6
$\begingroup$

I am trying to derive the conserved Noether current, corresponding to a local gauge transformation in the theory of charged matter, coupled to the electromagnetic field: $$\mathcal{L}=-\frac{1}{4}F_{\mu\nu}F^{\mu\nu}+A_{\mu}j^{\mu},\tag{1}$$ where $j^{\mu}(x)$ is the matter current and $A_{\mu}(x)$ is the gauge field. I know that there are several relevant posts, but to the best of my knowledge, none of them answers my question(s).

So, I will try to follow the standard (according to my understanding) procedure in deriving Noether currents: first, I will claim that the Lagrangian can vary up to the divergence of some vector quantity and then I will derive the variation of the Lagrangian wrt the fields. Finally, I will derive the conserved vector quantity as the difference between the two, as the divergence of the latter difference vanishes.

  1. I start with the transformation $\delta A_{\mu}(x)=-\partial_{\mu}\alpha(x)$.
  2. The variation in the Lagrangian is $\delta\mathcal{L}=\partial_{\mu}\mathcal{J}^{\mu}$, where $\mathcal{J}^{\mu}$ can be specified from the fact that when $\alpha(x)$ drops its spacetime dependence (i.e. becomes constant), $\delta\mathcal{L}=0$. That can be achieved if $\mathcal{J}^{\mu}(x)=-\alpha(x)j^{\mu}(x)$!
  3. Varying wrt the gauge field (assuming that the EoMs hold) yields $$\delta\mathcal{L}=\partial_{\nu} \bigg(\frac{\delta\mathcal{L}}{\delta (\partial_{\nu}A_{\mu})}\delta A_{\mu}\bigg)= -\partial_{\nu}[F^{\nu\mu}(x)\partial_{\mu}\alpha(x)]$$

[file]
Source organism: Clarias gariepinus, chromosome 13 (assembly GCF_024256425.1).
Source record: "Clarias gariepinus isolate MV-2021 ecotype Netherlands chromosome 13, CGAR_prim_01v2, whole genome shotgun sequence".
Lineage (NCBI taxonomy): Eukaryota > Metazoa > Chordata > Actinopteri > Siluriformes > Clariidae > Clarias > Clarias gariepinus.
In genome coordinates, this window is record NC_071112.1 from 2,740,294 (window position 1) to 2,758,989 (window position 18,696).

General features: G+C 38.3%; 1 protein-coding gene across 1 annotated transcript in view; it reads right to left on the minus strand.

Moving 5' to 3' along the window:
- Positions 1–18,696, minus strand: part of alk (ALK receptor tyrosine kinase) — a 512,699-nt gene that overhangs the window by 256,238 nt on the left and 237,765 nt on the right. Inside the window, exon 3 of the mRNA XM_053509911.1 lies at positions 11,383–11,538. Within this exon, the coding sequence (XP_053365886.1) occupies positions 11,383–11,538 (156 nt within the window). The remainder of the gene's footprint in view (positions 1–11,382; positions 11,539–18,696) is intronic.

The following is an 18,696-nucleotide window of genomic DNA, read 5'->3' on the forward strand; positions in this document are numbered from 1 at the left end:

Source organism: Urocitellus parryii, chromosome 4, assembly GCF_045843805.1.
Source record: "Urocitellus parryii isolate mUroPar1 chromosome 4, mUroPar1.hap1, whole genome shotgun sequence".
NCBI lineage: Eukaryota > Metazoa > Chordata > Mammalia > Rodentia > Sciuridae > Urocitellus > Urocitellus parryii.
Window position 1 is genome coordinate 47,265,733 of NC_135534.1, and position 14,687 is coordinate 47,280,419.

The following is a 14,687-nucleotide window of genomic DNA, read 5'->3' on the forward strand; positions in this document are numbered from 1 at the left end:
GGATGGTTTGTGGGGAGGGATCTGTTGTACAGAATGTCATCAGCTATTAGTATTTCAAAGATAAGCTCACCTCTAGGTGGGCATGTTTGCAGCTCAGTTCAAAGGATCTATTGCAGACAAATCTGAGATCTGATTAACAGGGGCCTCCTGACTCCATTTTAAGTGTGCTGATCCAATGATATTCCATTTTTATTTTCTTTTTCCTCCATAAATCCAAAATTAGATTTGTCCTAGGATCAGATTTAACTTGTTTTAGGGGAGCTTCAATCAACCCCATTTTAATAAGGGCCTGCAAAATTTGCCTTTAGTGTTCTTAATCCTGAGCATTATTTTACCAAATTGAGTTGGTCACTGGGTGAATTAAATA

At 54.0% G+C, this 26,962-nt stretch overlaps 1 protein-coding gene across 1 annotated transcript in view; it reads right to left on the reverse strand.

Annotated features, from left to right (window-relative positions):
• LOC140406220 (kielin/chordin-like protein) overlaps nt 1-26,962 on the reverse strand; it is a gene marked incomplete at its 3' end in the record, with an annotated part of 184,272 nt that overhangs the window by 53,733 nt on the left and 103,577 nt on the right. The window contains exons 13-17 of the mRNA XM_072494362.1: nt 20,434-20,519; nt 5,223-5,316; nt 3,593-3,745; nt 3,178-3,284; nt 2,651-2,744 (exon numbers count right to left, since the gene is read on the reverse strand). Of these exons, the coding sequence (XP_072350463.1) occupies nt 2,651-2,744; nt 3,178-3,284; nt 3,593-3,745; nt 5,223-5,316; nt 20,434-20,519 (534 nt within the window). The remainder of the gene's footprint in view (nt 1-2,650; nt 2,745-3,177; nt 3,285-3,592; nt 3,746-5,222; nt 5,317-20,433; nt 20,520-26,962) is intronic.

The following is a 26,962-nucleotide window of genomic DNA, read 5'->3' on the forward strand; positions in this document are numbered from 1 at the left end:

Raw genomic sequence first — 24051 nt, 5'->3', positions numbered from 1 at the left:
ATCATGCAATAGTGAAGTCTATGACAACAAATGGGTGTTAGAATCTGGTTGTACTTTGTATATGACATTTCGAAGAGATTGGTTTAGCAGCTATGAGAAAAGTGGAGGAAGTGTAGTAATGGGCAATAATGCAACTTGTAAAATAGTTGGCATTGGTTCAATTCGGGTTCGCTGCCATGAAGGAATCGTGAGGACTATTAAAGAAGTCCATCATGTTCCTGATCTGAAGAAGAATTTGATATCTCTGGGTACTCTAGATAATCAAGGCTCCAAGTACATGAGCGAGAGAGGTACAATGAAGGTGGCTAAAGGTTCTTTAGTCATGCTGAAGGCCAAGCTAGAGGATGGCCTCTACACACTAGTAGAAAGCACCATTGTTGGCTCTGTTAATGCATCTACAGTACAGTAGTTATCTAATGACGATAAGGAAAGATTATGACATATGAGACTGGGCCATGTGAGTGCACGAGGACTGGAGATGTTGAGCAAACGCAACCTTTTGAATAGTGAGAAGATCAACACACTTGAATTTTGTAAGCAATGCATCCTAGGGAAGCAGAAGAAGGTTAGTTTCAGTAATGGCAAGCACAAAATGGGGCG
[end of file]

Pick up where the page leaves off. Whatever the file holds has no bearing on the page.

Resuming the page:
4. Equating the two expressions for the variation yields $$-\partial_{\nu}[F^{\nu\mu}(x)\partial_{\mu}\alpha]=-\partial_{\nu}[\alpha(x)j^{\nu}(x)] \Rightarrow -\partial_{\nu}[F^{\nu\mu}(x)\partial_{\mu}\alpha]=\partial_{\nu}[\alpha(x)\partial_{\mu}F^{\mu\nu}(x)] \Rightarrow \partial_{\nu}\partial_{\mu}[\alpha(x)F^{\mu\nu}(x)]=0$$ From the latter we conclude that the conserved Noether current, associated to local gauge transformations is $J_{\alpha}^{\mu}=\partial_{\nu}[\alpha(x)F^{\mu\nu}]$.

So, my questions are the following:

  • Is this the correct Noether current?
  • Is this referred to the literature as Noether's first theorem or the second one? (Some references about first and second Noether's theorem would be nice-preferably for physics background students!). For example when do we use the former and when do we use the latter?
  • Do we assume that $j^{\mu}$ contains just the QED interaction? What happens to our derivation if we add the Dirac kinetic term in the Lagrangian? (We know that the kinetic term of the Dirac Lagrangian contains a derivative and we know that the latter derivative, when acted upon the gauge transformed matter field produces one additional term proportional to the derivative of the gauge parameter)